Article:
Traders rarely concern themselves with Zimbabwean politics, but two mining firms were in focus on the London markets after a controversial Bill was passed in Harare.
The Robert Mugabe-driven Bill for locals to seize a majority stake in foreign-owned operations in the country, including mines, sent Aquarius Platinum to the foot of the FTSE 250. The group, which has endured volatile trading all week, fell 7 per cent to 1731p, as one market participant estimated that 15 per cent of its platinum production was in Zimbabwe.
The move opened the door for a resurgence in larger rival Lonmin, another platinum producer that does not operate in Zimbabwe. One trader said: "It has long been rumoured as a takeover target, and this could be the catalyst to out a bidder, especially if they fear it will become expensive." It closed up 4.01 per cent at 131p.
Another stock that sparked discussion was Marks & Spencer. The retailer rose 4.08 per cent at 612.5p on vague bid talk, with traders saying the stock looked cheap. Others quashed the talk, saying the company enjoyed the bump after a dinner with analysts on Wednesday night.
The banks led the market up, with Alliance & Leicester the pick of the stocks, 8.46 per cent higher to 795p at the close. Fears over a potential Northern Rock II have eased, with UBS reiterating its "buy" recommendation, saying it remains "unusually cheap".
Northern Rock itself shrugged off the doom and gloom from Collins Stewart – which downgraded the stock to "high-risk sell" and slashed the target price – to close 6.32 per cent stronger at 193.5p. The Newcastle lender was buoyed by news it had opened its books to private equity companies JC Flowers and Cerberus Capital.
Despite rumours it had guided lower while on a roadshow, HBOS was another stellar performer after the previous day's backing from Goldman. It closed up 43p at 916p.
The strong financials, as well as resurgent housebuilders – the pick was Taylor Wimpey, up 6.59 per cent to 275p – drove the FTSE 100 up for the second day in a row. It closed 53.4 points firmer at 6486.4.
One of the worst blue-chip performers was Resolution on reports that a bid from Pearl Group would be launched at a discount to its share price. The stock gave up 1.51 per cent at 684.5p on talk of the 660p-per-share bid, which values the company at £4.5bn.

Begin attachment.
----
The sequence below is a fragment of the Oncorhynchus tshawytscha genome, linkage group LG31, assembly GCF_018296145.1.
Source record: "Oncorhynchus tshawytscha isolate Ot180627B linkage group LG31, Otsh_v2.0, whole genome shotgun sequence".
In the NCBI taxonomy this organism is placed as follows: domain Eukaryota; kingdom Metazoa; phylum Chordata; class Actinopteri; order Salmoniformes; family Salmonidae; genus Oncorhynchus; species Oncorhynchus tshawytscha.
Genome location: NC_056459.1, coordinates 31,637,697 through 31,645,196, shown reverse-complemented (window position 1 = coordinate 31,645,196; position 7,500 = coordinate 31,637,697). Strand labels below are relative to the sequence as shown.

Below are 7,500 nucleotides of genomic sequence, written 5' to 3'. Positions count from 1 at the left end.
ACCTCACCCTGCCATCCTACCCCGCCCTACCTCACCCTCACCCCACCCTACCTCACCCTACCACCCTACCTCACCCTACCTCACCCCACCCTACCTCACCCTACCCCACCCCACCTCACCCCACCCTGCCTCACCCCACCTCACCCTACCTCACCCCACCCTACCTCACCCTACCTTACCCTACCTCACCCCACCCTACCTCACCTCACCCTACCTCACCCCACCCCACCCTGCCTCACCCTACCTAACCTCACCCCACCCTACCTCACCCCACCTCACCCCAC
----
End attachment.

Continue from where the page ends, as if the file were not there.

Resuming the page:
At the foot of the table was Compass Group, an outcome that had the market scratching its head. The catering group fell 2.97 per cent to 310.75 despite bullish numbers. One trader said the fall was caused by Cazenove downgrading its 2008 estimates, or by participants adjusting their portfolios. He added: "It is the end of the quarter on Friday, and traders often use this as an opportunity to rejig their holdings."
The gambling group Partygaming continued to perform strongly and topped the mid tier by the end of the day. The 7.41 per cent bump to 29 took a high for a month and a half.
At the other end, Wood Group, the energy service company, was heavily sold after a downbeat note from UBS. The Swiss broker downgraded Wood to "neutral," saying it was trading at a 28 per cent premium. It also poured cold water on the takeover talk sparked by General Electric's takeover of Sondex this month. "Finding credible bidders for a business as large as Wood Group is challenging," UBS said. The stock slumped 5.72 per cent to 399.75p.
The shipwreck salvage group Subsea Resources rallied after a dog of a week in which it announced that full-year losses had widened and it admitted to lacking cash to operate for 12 months. It clawed back 60 per cent of its value to 1p after RAB Special Situations Master Fund raised its stake to 29.7 per cent. "RAB is long from higher up, and at these prices it is just option money," said one trader.
Jessops performed strongly after it announced that restructuring was on track. Panmure Gordon said the statement "should improve sentiment on a stock most have given up for dead". The departure of chief executive Chris Langley just weeks after the finance director resigned failed to overshadow the group, and it closed up 40 per cent at 12.25p.
Stronger-than-expected results bolstered Lamprell, which provides services to the oil and gas industry; it closed up 28.25p to 408.25p. Blue-blooded broker Cazenove said: "We are more bullish than ever about the growth profile over the next three years."
The biggest AIM losers' table was littered with victims of poor results statements. The worst affected was Superscape Group, a mobile game publisher, which fell 25 per cent to 4.85p despite losses narrowing. The worst performer of the day was Autologic Holdings, which crashed almost a third to 50p after it lost a contract with Ford.Reuse content